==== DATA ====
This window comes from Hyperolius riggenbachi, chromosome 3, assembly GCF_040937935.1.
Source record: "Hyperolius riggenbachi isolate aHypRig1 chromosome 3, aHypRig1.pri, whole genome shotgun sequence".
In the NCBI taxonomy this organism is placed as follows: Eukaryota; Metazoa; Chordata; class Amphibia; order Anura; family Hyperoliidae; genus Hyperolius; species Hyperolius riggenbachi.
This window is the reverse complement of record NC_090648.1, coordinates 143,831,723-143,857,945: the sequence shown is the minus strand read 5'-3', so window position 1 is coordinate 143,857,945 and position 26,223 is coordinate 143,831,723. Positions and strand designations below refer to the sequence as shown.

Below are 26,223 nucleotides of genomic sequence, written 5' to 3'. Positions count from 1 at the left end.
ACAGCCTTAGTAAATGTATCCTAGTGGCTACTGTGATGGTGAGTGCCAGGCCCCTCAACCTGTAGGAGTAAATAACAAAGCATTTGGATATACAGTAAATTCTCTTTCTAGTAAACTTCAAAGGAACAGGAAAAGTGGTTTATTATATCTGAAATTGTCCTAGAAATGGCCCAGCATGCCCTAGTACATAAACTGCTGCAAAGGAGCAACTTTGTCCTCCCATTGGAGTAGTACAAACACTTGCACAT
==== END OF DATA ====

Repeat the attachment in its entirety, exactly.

This window comes from Hyperolius riggenbachi, chromosome 3, assembly GCF_040937935.1.
Source record: "Hyperolius riggenbachi isolate aHypRig1 chromosome 3, aHypRig1.pri, whole genome shotgun sequence".
In the NCBI taxonomy this organism is placed as follows: Eukaryota; Metazoa; Chordata; class Amphibia; order Anura; family Hyperoliidae; genus Hyperolius; species Hyperolius riggenbachi.
This window is the reverse complement of record NC_090648.1, coordinates 143,831,723-143,857,945: the sequence shown is the minus strand read 5'-3', so window position 1 is coordinate 143,857,945 and position 26,223 is coordinate 143,831,723. Positions and strand designations below refer to the sequence as shown.

Below are 26,223 nucleotides of genomic sequence, written 5' to 3'. Positions count from 1 at the left end.
ACAGCCTTAGTAAATGTATCCTAGTGGCTACTGTGATGGTGAGTGCCAGGCCCCTCAACCTGTAGGAGTAAATAACAAAGCATTTGGATATACAGTAAATTCTCTTTCTAGTAAACTTCAAAGGAACAGGAAAAGTGGTTTATTATATCTGAAATTGTCCTAGAAATGGCCCAGCATGCCCTAGTACATAAACTGCTGCAAAGGAGCAACTTTGTCCTCCCATTGGAGTAGTACAAACACTTGCACAT